Some countries are already very strongly affected by climate change, such as Sudan and Ethiopia, and must adapt much more quickly to its impact. Other countries like Gabon are better endowed in kind, but they also face climate challenges. Gabon, for example, has a large majority of its population living in coastal areas, mainly in the capital Libreville and Port Gentil, the second largest city, and these cities are exposed to rising sea levels.

Additionally, forest and biodiversity conservation efforts have resulted in a large population of elephants. Today the human-elephant conflict is becoming a major challenge in Gabon for rural people. Agriculture development is difficult as elephants destroy crops and farmland of subsistence farmers.

How did Gabon become so climate-focused? What are the underlying factors?

There has been political will at the highest level for several decades. Vital institutions have been set up such as the National Climate Council, placed at the Presidency. Gabon also has a very strong Ministry of the Environment with a National Agency managing its 15 natural parks.

The country has invested heavily in data collection and has created an observation and space studies agency, which is well advanced. Gabon has been able – thanks to satellite and drone images and data collected by outreach workers and researchers in the field – to collect data enabling it to become the first country to benefit from results-based payments, significant funding Greens for Climate facilitated through the Central African Forest Initiative (CAFI).

The country was able to demonstrate that it left a significant portion of its trees standing. And it is extraordinary. With a relatively small population of around 2 million, it is one of the most urbanized countries in the world. Its forests cover most of the country.

However, there are challenges as Gabon has to rely more on local food production to reduce imports. An effective balance will have to be found between the development of agriculture and the preservation of the forest and the richness of biodiversity.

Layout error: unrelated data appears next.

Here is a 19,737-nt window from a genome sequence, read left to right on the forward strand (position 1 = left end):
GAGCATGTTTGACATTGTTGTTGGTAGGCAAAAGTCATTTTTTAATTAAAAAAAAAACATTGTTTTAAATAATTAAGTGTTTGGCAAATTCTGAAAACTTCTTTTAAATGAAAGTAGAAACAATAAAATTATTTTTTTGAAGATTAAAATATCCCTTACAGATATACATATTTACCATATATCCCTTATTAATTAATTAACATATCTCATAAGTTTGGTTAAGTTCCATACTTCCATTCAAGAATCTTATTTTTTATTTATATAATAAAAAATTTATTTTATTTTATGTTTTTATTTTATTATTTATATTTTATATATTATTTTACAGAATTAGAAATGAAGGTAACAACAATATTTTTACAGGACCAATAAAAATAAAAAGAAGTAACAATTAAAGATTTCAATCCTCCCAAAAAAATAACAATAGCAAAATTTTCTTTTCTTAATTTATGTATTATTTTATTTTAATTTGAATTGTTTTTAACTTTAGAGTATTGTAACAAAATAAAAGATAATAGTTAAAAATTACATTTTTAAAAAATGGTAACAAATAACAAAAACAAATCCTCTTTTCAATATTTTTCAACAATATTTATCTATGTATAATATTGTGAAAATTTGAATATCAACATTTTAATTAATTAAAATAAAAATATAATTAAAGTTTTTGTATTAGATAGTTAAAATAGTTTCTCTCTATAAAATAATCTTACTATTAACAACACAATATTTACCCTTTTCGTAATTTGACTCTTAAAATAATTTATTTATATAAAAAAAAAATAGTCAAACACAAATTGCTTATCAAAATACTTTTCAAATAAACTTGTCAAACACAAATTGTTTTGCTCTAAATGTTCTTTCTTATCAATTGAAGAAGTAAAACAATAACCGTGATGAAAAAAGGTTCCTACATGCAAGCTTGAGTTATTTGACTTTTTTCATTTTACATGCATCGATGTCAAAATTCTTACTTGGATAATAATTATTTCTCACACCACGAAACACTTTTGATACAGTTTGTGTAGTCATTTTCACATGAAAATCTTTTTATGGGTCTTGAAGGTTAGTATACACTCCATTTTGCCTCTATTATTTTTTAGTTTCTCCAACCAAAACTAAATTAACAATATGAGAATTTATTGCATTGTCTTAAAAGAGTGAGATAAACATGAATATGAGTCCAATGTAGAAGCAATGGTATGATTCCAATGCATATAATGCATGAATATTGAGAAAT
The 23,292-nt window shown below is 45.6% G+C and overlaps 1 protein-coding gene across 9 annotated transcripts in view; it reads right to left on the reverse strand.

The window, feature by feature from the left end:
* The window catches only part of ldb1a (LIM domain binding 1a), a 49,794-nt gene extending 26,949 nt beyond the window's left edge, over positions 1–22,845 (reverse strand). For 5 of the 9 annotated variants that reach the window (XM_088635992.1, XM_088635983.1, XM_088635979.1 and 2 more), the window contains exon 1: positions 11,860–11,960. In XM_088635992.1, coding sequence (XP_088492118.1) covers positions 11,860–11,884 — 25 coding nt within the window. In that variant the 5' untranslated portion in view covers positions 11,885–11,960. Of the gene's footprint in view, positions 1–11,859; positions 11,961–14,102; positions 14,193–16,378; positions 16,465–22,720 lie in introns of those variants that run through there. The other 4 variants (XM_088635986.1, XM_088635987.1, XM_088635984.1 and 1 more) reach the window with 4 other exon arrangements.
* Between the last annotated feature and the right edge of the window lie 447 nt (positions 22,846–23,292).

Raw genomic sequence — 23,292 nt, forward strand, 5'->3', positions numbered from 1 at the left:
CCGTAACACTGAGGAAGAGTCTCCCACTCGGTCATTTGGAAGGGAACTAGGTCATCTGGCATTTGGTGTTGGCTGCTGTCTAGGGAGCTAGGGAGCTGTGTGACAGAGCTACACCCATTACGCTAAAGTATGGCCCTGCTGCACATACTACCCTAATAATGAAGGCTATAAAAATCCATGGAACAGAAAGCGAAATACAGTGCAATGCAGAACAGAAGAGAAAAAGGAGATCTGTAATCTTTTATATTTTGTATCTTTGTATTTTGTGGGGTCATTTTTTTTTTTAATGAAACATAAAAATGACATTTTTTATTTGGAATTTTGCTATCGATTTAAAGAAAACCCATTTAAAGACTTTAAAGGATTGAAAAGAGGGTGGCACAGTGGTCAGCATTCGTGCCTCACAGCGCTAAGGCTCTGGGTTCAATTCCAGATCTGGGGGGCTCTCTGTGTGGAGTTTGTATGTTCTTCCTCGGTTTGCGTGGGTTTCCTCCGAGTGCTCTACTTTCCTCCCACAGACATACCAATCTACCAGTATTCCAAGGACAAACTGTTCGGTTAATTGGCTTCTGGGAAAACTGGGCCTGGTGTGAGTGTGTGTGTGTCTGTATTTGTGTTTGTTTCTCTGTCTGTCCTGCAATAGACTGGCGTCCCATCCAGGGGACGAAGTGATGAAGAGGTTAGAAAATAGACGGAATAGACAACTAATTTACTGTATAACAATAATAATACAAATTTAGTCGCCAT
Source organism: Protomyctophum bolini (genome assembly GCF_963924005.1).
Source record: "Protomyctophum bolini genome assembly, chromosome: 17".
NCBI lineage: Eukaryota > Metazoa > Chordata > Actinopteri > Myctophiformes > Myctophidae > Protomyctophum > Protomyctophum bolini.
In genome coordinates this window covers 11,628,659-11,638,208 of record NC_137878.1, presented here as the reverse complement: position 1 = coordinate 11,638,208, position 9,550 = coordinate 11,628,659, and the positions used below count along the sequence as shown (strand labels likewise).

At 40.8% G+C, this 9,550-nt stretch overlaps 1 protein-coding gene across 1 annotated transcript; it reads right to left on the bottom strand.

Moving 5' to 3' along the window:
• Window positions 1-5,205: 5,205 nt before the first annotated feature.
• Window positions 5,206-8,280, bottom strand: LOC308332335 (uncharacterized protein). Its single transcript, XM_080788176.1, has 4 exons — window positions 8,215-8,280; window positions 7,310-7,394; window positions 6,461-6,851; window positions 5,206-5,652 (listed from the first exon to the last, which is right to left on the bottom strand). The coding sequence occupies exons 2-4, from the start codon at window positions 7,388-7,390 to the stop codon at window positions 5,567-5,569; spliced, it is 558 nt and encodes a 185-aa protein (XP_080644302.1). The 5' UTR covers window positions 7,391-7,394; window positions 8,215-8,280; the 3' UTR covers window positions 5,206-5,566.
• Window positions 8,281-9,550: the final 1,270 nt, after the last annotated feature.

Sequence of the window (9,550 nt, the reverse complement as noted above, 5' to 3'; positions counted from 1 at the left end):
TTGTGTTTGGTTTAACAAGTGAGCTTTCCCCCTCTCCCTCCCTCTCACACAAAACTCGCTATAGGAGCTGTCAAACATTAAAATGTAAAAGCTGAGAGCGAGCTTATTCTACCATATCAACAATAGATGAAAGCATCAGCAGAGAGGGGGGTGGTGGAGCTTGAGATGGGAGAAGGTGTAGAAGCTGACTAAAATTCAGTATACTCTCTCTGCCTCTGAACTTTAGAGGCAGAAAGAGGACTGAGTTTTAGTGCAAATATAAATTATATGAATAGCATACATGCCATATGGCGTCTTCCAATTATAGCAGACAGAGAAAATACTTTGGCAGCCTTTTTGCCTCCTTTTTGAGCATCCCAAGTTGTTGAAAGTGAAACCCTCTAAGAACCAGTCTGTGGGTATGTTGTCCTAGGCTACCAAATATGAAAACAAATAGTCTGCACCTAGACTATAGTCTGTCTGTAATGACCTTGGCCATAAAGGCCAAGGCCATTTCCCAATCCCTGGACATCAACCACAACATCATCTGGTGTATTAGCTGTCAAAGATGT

Gabon belongs to the Congo Basin, the second largest carbon sink in the world after the Amazon. [in Brazil and other countries]. Some people claim it might even surpass the Amazon. Gabon is a net carbon absorber: it emits very little and absorbs a lot. It is one of the most carbon positive countries in the world and, as such, in the service of the planet and of humanity.

Many countries are currently experiencing several effects of climate change, including drought and floods. What is Gabon’s experience?

So far, there has been no drought or flooding. Gabon has many rivers and much of the country is by the ocean. But it serves the rest of Africa and the world by keeping its forests intact. If Gabon were to cut down its trees, droughts and floods in other countries would be even worse than they are today.

The analysis shows that deforestation in Congo Basin countries, including Gabon, would have a massive impact on other countries.

We at the UN continue to assist Gabon in its conservation efforts and support the country to transition from a brown economy, primarily based on oil extraction, to a sustainable green economy that will preserve the environment and will serve the world.

Gabon has many rivers and much of the country is by the ocean. But it serves the rest of Africa and the world by keeping its forests intact. If Gabon were to cut down its trees, droughts and floods in other countries would be even worse than they are today.